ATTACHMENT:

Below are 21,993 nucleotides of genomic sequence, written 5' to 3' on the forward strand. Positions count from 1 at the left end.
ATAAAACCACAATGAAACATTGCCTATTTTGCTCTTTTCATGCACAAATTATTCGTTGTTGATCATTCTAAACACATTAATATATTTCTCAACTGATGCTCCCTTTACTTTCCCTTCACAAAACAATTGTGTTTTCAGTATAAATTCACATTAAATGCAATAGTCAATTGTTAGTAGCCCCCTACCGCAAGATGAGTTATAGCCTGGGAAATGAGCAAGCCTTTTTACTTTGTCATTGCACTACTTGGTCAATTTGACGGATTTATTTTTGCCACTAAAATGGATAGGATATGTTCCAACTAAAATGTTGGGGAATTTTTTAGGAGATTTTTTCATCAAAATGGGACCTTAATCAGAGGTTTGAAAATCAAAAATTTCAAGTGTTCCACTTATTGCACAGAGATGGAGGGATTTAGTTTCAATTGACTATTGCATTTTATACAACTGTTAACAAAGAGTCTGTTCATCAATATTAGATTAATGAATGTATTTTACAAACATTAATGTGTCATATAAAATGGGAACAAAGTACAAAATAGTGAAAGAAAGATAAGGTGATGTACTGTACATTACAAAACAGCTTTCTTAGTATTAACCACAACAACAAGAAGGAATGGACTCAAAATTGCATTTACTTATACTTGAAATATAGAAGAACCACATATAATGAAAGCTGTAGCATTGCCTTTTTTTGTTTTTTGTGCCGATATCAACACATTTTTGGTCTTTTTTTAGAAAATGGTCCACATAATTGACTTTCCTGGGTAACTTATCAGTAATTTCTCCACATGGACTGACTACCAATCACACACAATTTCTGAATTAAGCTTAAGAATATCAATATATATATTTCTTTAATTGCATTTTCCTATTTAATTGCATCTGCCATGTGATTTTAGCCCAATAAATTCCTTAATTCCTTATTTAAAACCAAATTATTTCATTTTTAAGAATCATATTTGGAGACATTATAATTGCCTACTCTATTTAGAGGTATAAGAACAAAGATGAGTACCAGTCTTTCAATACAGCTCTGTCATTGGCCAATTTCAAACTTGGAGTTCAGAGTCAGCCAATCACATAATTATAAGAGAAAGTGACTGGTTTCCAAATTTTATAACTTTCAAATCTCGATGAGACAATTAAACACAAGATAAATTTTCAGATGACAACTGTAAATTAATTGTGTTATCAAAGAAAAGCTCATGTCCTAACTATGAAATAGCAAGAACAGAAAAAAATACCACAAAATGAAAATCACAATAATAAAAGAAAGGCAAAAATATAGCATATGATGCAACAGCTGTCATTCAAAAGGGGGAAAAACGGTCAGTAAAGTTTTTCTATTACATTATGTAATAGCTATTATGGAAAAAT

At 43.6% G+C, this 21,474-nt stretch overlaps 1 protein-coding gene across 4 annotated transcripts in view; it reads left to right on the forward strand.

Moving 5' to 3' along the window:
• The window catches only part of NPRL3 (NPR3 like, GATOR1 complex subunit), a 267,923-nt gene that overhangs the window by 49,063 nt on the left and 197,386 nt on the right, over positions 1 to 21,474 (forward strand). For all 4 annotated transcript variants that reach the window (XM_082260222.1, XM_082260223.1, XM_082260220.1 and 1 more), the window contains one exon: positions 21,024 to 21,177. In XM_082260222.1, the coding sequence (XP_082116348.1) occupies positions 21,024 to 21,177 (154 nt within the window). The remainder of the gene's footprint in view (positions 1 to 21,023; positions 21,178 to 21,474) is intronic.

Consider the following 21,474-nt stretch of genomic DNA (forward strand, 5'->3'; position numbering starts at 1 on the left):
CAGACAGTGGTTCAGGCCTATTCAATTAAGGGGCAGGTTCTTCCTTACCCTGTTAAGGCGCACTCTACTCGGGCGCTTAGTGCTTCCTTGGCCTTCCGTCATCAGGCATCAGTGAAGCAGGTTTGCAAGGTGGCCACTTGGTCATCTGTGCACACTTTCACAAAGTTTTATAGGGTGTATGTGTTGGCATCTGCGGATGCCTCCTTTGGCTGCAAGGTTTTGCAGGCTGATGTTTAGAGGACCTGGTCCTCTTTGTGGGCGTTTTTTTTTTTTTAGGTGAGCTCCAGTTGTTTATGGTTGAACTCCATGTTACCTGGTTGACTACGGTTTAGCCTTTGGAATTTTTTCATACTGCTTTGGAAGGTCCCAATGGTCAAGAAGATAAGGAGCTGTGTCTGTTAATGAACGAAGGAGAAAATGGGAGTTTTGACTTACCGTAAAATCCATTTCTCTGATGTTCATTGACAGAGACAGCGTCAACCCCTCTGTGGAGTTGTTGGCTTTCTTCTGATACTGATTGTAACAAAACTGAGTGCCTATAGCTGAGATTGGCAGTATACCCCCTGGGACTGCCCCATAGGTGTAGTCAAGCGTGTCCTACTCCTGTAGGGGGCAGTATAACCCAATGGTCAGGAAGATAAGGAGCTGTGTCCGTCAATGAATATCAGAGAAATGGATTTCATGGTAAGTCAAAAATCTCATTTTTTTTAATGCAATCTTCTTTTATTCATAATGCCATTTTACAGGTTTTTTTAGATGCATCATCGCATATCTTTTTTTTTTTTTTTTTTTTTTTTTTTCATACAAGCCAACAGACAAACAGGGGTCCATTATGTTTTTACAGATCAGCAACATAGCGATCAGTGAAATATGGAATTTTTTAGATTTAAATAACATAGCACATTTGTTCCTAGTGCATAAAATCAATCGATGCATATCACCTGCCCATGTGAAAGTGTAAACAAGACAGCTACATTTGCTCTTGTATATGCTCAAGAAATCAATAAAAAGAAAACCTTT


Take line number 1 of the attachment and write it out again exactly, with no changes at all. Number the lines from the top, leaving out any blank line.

Below are 21,993 nucleotides of genomic sequence, written 5' to 3' on the forward strand. Positions count from 1 at the left end.